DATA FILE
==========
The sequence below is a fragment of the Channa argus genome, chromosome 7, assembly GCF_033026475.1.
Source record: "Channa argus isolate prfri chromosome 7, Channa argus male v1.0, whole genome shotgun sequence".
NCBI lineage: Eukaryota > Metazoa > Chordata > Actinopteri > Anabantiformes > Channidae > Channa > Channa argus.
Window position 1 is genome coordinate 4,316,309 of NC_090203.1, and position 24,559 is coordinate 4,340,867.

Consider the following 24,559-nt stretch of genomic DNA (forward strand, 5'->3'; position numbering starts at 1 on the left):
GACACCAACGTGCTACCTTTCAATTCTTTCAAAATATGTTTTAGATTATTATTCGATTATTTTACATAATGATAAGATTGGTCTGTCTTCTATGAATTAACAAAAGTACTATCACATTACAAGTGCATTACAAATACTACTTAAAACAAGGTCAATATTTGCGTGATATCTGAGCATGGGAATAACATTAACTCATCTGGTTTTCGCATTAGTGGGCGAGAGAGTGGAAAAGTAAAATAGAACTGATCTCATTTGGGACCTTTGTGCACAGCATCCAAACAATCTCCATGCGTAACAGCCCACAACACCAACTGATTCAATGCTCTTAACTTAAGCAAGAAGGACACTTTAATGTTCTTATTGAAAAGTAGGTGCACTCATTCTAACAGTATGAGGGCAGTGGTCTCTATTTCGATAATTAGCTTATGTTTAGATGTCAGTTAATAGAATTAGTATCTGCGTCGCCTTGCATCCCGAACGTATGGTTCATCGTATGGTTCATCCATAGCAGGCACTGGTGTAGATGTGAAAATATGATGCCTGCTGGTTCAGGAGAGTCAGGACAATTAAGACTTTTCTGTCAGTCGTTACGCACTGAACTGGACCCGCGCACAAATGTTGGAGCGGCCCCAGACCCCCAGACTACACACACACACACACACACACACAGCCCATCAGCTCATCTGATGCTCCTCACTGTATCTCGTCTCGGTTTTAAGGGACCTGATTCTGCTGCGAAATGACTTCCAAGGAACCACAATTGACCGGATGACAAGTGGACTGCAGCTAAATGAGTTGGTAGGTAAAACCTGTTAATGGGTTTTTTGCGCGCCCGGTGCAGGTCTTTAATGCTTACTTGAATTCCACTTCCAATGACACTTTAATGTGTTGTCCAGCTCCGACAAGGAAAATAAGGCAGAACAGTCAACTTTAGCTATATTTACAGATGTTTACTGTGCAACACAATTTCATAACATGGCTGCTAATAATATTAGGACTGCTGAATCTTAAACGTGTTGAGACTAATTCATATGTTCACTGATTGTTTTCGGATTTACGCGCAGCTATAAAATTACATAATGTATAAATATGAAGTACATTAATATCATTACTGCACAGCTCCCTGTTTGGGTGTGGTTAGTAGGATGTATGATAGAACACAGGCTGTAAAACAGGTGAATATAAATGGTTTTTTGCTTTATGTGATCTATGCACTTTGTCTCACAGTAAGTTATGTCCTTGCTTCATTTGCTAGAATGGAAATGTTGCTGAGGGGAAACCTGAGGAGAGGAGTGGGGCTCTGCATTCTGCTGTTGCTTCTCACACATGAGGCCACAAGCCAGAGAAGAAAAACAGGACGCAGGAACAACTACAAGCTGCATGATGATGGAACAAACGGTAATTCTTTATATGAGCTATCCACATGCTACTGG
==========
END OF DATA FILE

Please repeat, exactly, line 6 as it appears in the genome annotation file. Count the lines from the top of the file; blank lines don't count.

GACACCAACGTGCTACCTTTCAATTCTTTCAAAATATGTTTTAGATTATTATTCGATTATTTTACATAATGATAAGATTGGTCTGTCTTCTATGAATTAACAAAAGTACTATCACATTACAAGTGCATTACAAATACTACTTAAAACAAGGTCAATATTTGCGTGATATCTGAGCATGGGAATAACATTAACTCATCTGGTTTTCGCATTAGTGGGCGAGAGAGTGGAAAAGTAAAATAGAACTGATCTCATTTGGGACCTTTGTGCACAGCATCCAAACAATCTCCATGCGTAACAGCCCACAACACCAACTGATTCAATGCTCTTAACTTAAGCAAGAAGGACACTTTAATGTTCTTATTGAAAAGTAGGTGCACTCATTCTAACAGTATGAGGGCAGTGGTCTCTATTTCGATAATTAGCTTATGTTTAGATGTCAGTTAATAGAATTAGTATCTGCGTCGCCTTGCATCCCGAACGTATGGTTCATCGTATGGTTCATCCATAGCAGGCACTGGTGTAGATGTGAAAATATGATGCCTGCTGGTTCAGGAGAGTCAGGACAATTAAGACTTTTCTGTCAGTCGTTACGCACTGAACTGGACCCGCGCACAAATGTTGGAGCGGCCCCAGACCCCCAGACTACACACACACACACACACACACACAGCCCATCAGCTCATCTGATGCTCCTCACTGTATCTCGTCTCGGTTTTAAGGGACCTGATTCTGCTGCGAAATGACTTCCAAGGAACCACAATTGACCGGATGACAAGTGGACTGCAGCTAAATGAGTTGGTAGGTAAAACCTGTTAATGGGTTTTTTGCGCGCCCGGTGCAGGTCTTTAATGCTTACTTGAATTCCACTTCCAATGACACTTTAATGTGTTGTCCAGCTCCGACAAGGAAAATAAGGCAGAACAGTCAACTTTAGCTATATTTACAGATGTTTACTGTGCAACACAATTTCATAACATGGCTGCTAATAATATTAGGACTGCTGAATCTTAAACGTGTTGAGACTAATTCATATGTTCACTGATTGTTTTCGGATTTACGCGCAGCTATAAAATTACATAATGTATAAATATGAAGTACATTAATATCATTACTGCACAGCTCCCTGTTTGGGTGTGGTTAGTAGGATGTATGATAGAACACAGGCTGTAAAACAGGTGAATATAAATGGTTTTTTGCTTTATGTGATCTATGCACTTTGTCTCACAGTAAGTTATGTCCTTGCTTCATTTGCTAGAATGGAAATGTTGCTGAGGGGAAACCTGAGGAGAGGAGTGGGGCTCTGCATTCTGCTGTTGCTTCTCACACATGAGGCCACAAGCCAGAGAAGAAAAACAGGACGCAGGAACAACTACAAGCTGCATGATGATGGAACAAACGGTAATTCTTTATATGAGCTATCCACATGCTACTGG